Apple may have just released iOS 11.3 beta 2, but the attention of world turned to the iOS source code that leaked to GitHub. The iPhone maker has confirmed that code for iOS 9's iBoot had leaked, but stressed its age.
The company said that the leak does not pose a security threat to users, insisting that "the security of our products doesn't depend on the secrecy of our source code." But while Apple tries to play down the leak, there's no denying that it is highly significant and an unprecedented embarrassment.
The implication from the company is that even if the very latest version of the source code leaked, it would still not represent a security threat, and this was further reduced by the age of the code. With Apple's iOS upgrade program, the number of people still running iOS 9 is relatively small, with 93 percent of users working with iOS 10 or newer.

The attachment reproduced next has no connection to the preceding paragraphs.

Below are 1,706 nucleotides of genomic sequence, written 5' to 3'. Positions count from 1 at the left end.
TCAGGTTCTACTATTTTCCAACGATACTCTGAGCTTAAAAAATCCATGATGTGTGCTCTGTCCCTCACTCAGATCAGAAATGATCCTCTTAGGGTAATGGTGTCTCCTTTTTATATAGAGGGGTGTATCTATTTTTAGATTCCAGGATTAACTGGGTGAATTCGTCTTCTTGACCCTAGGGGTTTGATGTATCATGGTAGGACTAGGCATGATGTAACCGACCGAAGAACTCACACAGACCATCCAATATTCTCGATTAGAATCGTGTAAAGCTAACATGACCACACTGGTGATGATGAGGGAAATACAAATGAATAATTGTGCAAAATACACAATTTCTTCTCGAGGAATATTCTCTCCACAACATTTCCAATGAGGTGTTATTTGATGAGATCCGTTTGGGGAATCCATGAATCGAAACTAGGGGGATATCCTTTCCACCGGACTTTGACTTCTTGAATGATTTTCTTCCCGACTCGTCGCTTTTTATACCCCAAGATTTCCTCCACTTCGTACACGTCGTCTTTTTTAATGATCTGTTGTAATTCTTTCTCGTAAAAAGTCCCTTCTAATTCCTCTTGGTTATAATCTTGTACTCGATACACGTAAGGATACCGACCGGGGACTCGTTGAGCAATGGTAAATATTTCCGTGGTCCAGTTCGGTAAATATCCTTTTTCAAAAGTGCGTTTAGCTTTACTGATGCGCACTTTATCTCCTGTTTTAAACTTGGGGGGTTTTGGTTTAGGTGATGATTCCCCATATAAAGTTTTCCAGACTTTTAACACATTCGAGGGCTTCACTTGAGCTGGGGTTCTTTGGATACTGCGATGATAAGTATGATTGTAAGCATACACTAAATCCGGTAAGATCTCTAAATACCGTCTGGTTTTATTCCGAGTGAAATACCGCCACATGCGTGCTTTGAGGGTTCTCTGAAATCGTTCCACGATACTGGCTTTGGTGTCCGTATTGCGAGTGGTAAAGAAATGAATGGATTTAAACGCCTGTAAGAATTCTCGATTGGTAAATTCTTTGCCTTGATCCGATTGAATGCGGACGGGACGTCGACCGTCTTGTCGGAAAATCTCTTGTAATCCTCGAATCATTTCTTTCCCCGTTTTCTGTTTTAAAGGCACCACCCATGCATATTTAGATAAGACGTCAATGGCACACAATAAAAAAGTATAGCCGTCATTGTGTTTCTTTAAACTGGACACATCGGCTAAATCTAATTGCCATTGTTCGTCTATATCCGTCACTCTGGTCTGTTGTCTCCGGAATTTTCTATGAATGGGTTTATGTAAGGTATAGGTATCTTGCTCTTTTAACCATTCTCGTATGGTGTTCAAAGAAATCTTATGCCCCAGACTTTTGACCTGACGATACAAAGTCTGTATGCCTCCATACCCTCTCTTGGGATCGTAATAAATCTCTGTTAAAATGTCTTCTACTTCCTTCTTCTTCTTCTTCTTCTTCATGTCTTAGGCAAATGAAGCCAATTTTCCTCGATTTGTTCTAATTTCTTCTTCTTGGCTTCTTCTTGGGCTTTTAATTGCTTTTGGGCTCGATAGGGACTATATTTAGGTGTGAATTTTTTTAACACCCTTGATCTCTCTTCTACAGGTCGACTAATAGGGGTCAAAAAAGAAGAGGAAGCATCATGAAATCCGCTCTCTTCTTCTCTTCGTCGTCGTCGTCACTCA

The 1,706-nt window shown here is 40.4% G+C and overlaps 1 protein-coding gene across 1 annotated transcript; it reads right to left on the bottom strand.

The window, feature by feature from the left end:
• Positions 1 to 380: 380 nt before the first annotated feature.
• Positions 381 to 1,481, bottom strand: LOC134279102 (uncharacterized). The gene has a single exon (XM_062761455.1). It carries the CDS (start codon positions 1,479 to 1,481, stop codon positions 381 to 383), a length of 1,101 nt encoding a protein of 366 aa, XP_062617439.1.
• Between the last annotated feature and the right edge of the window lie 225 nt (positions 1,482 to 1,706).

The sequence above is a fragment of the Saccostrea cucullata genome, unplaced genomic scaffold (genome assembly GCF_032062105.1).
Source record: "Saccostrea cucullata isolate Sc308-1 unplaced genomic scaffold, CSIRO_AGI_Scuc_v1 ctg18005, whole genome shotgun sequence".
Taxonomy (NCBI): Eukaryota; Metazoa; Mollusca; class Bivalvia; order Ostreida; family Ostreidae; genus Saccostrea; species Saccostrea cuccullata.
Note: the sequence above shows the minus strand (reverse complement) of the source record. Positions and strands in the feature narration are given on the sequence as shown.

In a statement, Apple said:
Old source code from three years ago appears to have been leaked but by design the security of our products doesn't depend on the secrecy of our source code. There are many layers of hardware and software protections built in to our products, and we always encourage customers to update to the newest software releases to benefit from the latest protections.
But even if the code leak is not a security risk, the mere fact that it made its way into the outside world is something that Apple will be deeply concerned about. The security implications may have been small this time, but that may not be the case with a future leak.